VatorNews: What’s the opportunity you see in the dating space right now? Why is it exciting?
BA: It’s super interesting right now, specifically under the circumstances of COVID: we’re leveraging video within the dating ecosystem. It’s been coming, there’s some things that have been done, and it’s been growing slowly but surely, in many different ways. But I think what’s happened now is that everything that’s been coming up slowly is going to be super hyper sped, and those are ones that, for me, are most interesting. And they range in what they’re trying to do, whether it be recorded video profiles or one-to-many video dating or group chats or, and this is the most interesting to me, the one-to-one video dating platform, which is really meant as an icebreaker to kind of begin to actually go out and see somebody. So, all of that catfishing, as they use the term, of using fake photos, or not really representing yourself accurately, all of that would be gone in this example, because you have to literally get on a live video camera and talk. That allows for a lot more control over the situation. There are countless ways that this is being done, and what I find so interesting is, as I speak to each one of these founders, everybody’s coming at this from a different angle. So, video is what’s most interesting to me and the hottest piece of what’s happening.
VN: With sheltering in place, and the fact that Zoom has become such a big part of our lives, are we more used to video now than we were a few months ago? Does that factor in?
BA: Yeah, I think so, for sure. I think that video was coming to dating. It was going to happen. This just, again, it’s happening a lot faster. I think people are just more comfortable making that video, when they may not have been before.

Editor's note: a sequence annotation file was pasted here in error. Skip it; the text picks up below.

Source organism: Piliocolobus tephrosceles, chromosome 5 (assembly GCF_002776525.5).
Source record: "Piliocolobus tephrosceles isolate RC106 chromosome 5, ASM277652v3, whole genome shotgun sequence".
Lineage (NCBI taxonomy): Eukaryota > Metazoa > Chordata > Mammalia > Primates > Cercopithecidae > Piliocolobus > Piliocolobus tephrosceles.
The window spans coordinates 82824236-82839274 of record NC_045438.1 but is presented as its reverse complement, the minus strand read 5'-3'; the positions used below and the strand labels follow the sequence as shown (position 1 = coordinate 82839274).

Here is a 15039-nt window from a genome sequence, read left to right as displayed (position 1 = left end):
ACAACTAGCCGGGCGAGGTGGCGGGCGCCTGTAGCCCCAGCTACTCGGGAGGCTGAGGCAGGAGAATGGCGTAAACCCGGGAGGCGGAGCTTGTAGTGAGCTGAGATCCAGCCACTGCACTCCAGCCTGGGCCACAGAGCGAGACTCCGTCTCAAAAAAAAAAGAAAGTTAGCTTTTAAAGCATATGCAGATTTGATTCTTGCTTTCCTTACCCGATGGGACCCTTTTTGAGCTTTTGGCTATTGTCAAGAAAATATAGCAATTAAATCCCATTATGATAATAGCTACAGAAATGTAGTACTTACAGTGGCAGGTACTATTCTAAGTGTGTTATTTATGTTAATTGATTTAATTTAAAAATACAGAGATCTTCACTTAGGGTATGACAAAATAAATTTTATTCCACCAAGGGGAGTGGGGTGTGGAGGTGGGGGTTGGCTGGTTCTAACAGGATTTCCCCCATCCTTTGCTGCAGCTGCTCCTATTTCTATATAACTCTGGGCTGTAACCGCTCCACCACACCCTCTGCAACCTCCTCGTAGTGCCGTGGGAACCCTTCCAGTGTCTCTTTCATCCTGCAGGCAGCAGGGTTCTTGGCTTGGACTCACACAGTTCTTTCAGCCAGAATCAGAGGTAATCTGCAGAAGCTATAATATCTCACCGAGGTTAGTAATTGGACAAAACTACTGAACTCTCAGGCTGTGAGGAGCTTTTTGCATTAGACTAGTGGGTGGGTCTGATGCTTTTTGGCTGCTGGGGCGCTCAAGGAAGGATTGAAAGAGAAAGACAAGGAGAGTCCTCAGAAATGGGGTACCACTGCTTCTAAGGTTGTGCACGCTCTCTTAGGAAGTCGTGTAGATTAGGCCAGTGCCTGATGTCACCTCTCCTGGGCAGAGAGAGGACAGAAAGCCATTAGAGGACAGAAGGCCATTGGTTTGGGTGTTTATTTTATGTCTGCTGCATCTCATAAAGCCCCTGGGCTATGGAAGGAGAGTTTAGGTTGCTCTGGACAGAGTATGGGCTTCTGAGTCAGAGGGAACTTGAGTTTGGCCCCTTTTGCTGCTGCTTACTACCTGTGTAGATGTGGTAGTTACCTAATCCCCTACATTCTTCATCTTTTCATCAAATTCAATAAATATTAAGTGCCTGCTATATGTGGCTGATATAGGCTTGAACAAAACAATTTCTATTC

VN: What’s the big macro trend you’re betting on?
BA: When we’re looking at macrotrends, there are a couple of places, like video, where we’re going to be placing some real bets. We also look at the success of some other apps, like Bumble, for instance. You may or may not know but it’s a successful business and what we’re trying to do is find apps to put more power, frankly, into the hands of the women, that allow them to have more control. What’s going to make a woman feel more comfortable? How can we have more women on the platform feeling comfortable, willing to come and date? So, if you had asked me the two biggest things I’m focused on right now, its video and how do you allow more transparency? It’s not so much have more women as it is having more transparency that’s going to make the women feel more comfortable.
VN: How many investments do you plan to make in a year going forward?
BA: The fund launched in March, in the middle, or at the very early stages, of this pandemic. So, I’m almost reluctant to answer that because I don’t even think we’re sure right now. I think there was a plan prior, but I’ve only been on board for three months and, right now, frankly, we’re playing it by ear. We’re going to wait to see, and if we see the right investments, we’ll make them. If we don’t, we won’t. So, I don’t want to put any kind of numbers on it right now.
VN: What stage/series do you invest in and how much is that in dollar amount for you?
BA: The way we’re describing the fund is we’re looking at seeds, Series A, Series B, with a maximum of around $5 million that we put in, though it’s likely most investments are going to be much less. Most of what we’re going to be doing is probably going to be closer to the seed stage.
VN: What kind of traction does a startup need for you to invest? Do you have any specific numbers?